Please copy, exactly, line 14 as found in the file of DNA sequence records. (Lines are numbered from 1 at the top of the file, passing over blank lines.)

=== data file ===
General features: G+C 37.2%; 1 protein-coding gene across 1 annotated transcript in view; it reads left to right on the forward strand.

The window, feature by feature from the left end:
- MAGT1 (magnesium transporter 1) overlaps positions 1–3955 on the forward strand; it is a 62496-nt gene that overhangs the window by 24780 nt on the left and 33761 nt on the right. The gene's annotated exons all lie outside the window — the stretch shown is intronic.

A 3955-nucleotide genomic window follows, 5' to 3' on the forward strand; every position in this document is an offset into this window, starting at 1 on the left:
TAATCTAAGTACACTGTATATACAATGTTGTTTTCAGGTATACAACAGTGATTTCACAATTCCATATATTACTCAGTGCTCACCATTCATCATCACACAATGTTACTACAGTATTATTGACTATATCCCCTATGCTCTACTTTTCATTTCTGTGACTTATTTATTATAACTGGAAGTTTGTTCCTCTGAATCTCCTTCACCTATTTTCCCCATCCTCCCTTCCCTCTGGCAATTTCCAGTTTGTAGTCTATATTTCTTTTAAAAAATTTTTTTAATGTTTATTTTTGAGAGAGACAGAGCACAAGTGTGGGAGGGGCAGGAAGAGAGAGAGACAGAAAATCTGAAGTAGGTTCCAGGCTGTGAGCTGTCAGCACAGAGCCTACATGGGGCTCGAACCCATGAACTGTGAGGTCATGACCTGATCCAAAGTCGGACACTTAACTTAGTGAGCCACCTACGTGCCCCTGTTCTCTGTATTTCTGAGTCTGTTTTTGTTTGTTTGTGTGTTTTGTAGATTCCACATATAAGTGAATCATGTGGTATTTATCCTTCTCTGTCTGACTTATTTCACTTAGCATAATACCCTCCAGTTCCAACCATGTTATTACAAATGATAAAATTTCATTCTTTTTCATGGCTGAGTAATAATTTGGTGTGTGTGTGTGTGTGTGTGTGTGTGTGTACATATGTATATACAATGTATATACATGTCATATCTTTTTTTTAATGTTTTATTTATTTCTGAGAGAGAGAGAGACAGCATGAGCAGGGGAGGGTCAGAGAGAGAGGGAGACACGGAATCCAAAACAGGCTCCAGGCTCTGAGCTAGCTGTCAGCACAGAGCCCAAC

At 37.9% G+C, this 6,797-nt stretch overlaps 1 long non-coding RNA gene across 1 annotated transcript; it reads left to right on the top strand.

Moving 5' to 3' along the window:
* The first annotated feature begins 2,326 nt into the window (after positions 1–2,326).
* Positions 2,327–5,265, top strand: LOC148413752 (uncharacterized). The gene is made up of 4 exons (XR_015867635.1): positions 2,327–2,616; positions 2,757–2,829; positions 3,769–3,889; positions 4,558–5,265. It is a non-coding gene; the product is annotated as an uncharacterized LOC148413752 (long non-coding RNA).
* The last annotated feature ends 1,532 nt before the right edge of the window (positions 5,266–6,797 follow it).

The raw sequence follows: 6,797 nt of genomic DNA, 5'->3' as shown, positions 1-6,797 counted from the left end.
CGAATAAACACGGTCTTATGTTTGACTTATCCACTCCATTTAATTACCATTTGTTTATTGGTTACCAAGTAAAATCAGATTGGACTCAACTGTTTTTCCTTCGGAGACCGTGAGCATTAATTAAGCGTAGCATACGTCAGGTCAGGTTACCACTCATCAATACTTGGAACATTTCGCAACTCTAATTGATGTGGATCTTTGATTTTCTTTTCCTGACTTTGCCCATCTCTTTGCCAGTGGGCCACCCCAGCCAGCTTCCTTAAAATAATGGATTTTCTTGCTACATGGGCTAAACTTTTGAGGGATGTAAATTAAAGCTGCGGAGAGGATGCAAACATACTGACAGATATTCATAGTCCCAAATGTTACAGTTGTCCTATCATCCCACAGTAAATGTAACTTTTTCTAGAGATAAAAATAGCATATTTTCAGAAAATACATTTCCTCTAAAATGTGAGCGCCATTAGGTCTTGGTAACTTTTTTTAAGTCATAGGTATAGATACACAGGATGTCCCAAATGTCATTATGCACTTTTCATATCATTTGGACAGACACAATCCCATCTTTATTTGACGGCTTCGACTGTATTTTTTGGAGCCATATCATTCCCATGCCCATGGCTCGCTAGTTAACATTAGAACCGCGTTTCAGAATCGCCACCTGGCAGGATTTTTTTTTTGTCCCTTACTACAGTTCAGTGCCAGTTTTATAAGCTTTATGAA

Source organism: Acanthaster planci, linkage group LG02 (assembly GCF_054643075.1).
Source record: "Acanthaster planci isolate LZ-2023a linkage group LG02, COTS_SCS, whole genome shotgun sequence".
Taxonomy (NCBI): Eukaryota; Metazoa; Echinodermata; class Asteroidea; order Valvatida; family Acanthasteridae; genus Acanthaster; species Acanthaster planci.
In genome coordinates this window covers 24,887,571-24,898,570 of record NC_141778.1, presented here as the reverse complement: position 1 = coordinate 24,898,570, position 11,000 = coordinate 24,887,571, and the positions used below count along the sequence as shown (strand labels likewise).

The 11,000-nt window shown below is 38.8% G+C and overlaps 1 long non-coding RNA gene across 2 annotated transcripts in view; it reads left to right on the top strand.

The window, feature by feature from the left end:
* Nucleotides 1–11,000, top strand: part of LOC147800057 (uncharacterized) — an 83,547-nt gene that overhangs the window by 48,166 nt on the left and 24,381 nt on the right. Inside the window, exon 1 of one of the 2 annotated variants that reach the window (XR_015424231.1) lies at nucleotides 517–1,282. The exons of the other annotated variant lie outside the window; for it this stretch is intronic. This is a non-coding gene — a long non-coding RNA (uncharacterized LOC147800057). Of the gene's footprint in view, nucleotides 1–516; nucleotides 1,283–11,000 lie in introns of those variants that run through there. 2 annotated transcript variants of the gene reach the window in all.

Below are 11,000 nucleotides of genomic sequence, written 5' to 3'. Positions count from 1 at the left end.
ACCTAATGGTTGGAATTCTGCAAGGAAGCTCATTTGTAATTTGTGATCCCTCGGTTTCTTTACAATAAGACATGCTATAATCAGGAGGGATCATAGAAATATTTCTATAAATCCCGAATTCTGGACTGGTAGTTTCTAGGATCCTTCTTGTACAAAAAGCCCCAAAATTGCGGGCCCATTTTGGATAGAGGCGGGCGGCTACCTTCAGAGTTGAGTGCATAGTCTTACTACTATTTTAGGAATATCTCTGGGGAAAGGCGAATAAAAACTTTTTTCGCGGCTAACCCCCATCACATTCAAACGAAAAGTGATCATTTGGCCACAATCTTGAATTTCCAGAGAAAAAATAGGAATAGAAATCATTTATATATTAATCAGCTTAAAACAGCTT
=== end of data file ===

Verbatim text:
Source record: "Acanthaster planci isolate LZ-2023a linkage group LG02, COTS_SCS, whole genome shotgun sequence".